Cook potatoes and parsnips in large pot of boiling salted water until tender, about 15 minutes. Meanwhile bring milk, butter, and rosemary to simmer in a small saucepan. Drain potato mixture and return to pot. I personally like my potatoes very silky so try to use a ricer if I can. Stir briefly over medium heat to evaporate excess moisture. Add milk mixture and mash well. Season to taste with salt and pepper.
Note: You may find you need to add more liquid to the mash. Chicken stock is a wonderful substitute for milk, butter, mayo, sour cream, etc. But those options also work wonderfully and also create a rich and satisfying dish. The rosemary is subtle but key to create this wonderfully balanced yet elevated side. And you could certainly use all potato instead of the mix with parsnips, but you should at least try it. It's mashed potatoes but with a slight sweetness to them. Not like sweet potatoes but with a complexity that makes them seem special even if you can't quite put your finger on why.

Tuesday, March 22, 2011

A Meal Fit for a King, a College Student, and a 1-Armed Hiker

I don't know about you but this year seems to be evaporating before my very eyes! We're already almost a quarter of the way through 2011 for goodness sakes. I've been wanting to share a story with you and I'm realizing it happened almost one month ago. Lame.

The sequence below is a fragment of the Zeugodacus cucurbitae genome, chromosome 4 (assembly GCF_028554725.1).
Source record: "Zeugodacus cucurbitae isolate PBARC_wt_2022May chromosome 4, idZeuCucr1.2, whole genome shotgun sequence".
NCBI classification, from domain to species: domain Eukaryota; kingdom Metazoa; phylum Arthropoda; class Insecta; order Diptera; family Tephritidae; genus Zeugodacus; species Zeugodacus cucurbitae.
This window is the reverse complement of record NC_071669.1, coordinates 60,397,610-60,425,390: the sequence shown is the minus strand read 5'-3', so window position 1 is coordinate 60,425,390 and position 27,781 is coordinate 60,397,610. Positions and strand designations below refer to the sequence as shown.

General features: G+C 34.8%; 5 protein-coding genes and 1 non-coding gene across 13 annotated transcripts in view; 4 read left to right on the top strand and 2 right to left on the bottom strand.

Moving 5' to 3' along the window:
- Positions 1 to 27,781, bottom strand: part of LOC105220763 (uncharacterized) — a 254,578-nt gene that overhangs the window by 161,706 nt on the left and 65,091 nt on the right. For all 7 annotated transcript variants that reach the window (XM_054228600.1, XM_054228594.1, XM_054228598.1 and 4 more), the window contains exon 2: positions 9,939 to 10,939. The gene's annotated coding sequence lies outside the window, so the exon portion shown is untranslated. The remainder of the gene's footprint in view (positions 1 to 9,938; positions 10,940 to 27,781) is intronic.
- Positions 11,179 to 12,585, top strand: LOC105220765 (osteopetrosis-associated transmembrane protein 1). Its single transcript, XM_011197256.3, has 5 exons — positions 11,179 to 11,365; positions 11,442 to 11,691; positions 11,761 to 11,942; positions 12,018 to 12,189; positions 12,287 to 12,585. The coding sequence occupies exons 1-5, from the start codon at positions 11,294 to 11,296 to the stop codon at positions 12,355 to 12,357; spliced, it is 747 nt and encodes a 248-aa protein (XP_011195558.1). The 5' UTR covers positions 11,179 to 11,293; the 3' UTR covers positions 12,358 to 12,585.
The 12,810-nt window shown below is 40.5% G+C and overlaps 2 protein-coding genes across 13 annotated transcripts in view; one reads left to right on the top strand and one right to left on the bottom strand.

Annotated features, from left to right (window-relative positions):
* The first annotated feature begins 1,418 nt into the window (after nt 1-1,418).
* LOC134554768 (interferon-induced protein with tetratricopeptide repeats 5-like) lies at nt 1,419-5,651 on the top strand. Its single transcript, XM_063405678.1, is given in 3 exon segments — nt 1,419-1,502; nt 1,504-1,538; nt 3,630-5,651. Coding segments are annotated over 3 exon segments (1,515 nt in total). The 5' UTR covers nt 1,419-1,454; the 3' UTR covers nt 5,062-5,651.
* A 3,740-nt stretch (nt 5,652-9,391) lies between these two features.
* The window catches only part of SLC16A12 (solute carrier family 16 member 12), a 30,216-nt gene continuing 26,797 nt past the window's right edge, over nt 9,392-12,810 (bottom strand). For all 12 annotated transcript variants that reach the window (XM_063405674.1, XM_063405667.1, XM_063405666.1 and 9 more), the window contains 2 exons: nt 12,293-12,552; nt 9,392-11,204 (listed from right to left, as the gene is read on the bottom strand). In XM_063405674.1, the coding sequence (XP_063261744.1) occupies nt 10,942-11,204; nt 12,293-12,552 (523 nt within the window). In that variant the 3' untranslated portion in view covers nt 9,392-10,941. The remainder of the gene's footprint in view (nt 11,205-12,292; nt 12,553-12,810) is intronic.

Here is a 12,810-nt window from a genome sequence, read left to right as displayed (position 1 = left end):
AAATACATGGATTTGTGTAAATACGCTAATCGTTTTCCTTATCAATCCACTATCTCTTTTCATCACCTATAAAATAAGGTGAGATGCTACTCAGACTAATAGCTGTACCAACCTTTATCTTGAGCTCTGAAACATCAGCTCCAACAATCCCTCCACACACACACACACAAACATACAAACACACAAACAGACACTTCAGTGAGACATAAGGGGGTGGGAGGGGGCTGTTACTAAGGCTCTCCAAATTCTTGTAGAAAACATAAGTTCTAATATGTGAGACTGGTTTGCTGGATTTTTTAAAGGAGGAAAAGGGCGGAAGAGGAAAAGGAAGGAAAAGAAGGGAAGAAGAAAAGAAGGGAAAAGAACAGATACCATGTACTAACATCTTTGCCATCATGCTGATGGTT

Anyway, my friend Karen and I hosted the Oscar Night of Gluttony banquet again, which is I think now officially an annual event. Here's how it works: We each draw three of the Best Picture nominations out of a hat and have to make a dish or a drink inspired by the movie. We then proceed to eat ridiculous amounts of food for hours as we make catty comments about the fashion, acceptance speeches and celebrities. Since the Oscars is a live show, things get started around 3 pm in California. This is great because for whatever reason I love to drink during the day. [Note: I hope none of my clients are reading this post.] It makes me feel like I'm on a mini vacation or something. By 9 pm we're pretty drunk and definitely stuffed. The only major downside is that my photography skills degrade with each glass, so the quality of these pictures is pretty poor. Sorry about that.